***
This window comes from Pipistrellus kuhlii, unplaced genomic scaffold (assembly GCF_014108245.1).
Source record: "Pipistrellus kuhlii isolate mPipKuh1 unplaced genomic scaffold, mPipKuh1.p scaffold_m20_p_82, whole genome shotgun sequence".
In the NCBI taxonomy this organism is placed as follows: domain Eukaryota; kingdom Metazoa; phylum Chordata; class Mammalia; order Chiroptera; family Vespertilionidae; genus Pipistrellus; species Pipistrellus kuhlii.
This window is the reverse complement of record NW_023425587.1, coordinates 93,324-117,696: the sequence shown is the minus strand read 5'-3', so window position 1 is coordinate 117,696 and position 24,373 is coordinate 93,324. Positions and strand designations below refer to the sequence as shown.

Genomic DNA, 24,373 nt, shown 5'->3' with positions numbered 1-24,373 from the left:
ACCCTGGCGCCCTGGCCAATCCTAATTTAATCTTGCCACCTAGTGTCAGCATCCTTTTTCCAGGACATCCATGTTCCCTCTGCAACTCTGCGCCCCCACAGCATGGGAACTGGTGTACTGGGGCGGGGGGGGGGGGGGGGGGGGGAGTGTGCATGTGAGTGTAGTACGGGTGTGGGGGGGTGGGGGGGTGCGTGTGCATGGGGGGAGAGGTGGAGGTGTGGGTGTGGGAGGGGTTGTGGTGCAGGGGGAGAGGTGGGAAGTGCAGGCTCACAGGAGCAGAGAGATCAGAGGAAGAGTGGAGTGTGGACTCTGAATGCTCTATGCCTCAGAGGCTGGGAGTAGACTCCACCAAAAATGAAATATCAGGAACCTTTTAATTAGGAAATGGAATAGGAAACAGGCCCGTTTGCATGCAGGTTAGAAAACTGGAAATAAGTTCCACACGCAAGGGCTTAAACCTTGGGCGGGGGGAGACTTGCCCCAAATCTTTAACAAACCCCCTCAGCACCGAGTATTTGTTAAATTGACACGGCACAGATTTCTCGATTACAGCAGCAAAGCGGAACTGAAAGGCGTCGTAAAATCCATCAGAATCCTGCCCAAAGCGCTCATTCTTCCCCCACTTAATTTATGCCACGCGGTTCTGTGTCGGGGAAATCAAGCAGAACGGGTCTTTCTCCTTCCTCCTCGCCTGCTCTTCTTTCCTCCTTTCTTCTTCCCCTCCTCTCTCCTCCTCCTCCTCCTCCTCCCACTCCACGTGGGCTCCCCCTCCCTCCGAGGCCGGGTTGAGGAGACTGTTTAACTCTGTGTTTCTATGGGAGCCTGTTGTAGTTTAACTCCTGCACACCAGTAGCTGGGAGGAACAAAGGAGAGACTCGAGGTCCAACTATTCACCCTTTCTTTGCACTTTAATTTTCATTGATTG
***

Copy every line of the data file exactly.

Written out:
This window comes from Pipistrellus kuhlii, unplaced genomic scaffold (assembly GCF_014108245.1).
Source record: "Pipistrellus kuhlii isolate mPipKuh1 unplaced genomic scaffold, mPipKuh1.p scaffold_m20_p_82, whole genome shotgun sequence".
In the NCBI taxonomy this organism is placed as follows: domain Eukaryota; kingdom Metazoa; phylum Chordata; class Mammalia; order Chiroptera; family Vespertilionidae; genus Pipistrellus; species Pipistrellus kuhlii.
This window is the reverse complement of record NW_023425587.1, coordinates 93,324-117,696: the sequence shown is the minus strand read 5'-3', so window position 1 is coordinate 117,696 and position 24,373 is coordinate 93,324. Positions and strand designations below refer to the sequence as shown.

Genomic DNA, 24,373 nt, shown 5'->3' with positions numbered 1-24,373 from the left:
ACCCTGGCGCCCTGGCCAATCCTAATTTAATCTTGCCACCTAGTGTCAGCATCCTTTTTCCAGGACATCCATGTTCCCTCTGCAACTCTGCGCCCCCACAGCATGGGAACTGGTGTACTGGGGCGGGGGGGGGGGGGGGGGGGGGAGTGTGCATGTGAGTGTAGTACGGGTGTGGGGGGGTGGGGGGGTGCGTGTGCATGGGGGGAGAGGTGGAGGTGTGGGTGTGGGAGGGGTTGTGGTGCAGGGGGAGAGGTGGGAAGTGCAGGCTCACAGGAGCAGAGAGATCAGAGGAAGAGTGGAGTGTGGACTCTGAATGCTCTATGCCTCAGAGGCTGGGAGTAGACTCCACCAAAAATGAAATATCAGGAACCTTTTAATTAGGAAATGGAATAGGAAACAGGCCCGTTTGCATGCAGGTTAGAAAACTGGAAATAAGTTCCACACGCAAGGGCTTAAACCTTGGGCGGGGGGAGACTTGCCCCAAATCTTTAACAAACCCCCTCAGCACCGAGTATTTGTTAAATTGACACGGCACAGATTTCTCGATTACAGCAGCAAAGCGGAACTGAAAGGCGTCGTAAAATCCATCAGAATCCTGCCCAAAGCGCTCATTCTTCCCCCACTTAATTTATGCCACGCGGTTCTGTGTCGGGGAAATCAAGCAGAACGGGTCTTTCTCCTTCCTCCTCGCCTGCTCTTCTTTCCTCCTTTCTTCTTCCCCTCCTCTCTCCTCCTCCTCCTCCTCCTCCCACTCCACGTGGGCTCCCCCTCCCTCCGAGGCCGGGTTGAGGAGACTGTTTAACTCTGTGTTTCTATGGGAGCCTGTTGTAGTTTAACTCCTGCACACCAGTAGCTGGGAGGAACAAAGGAGAGACTCGAGGTCCAACTATTCACCCTTTCTTTGCACTTTAATTTTCATTGATTG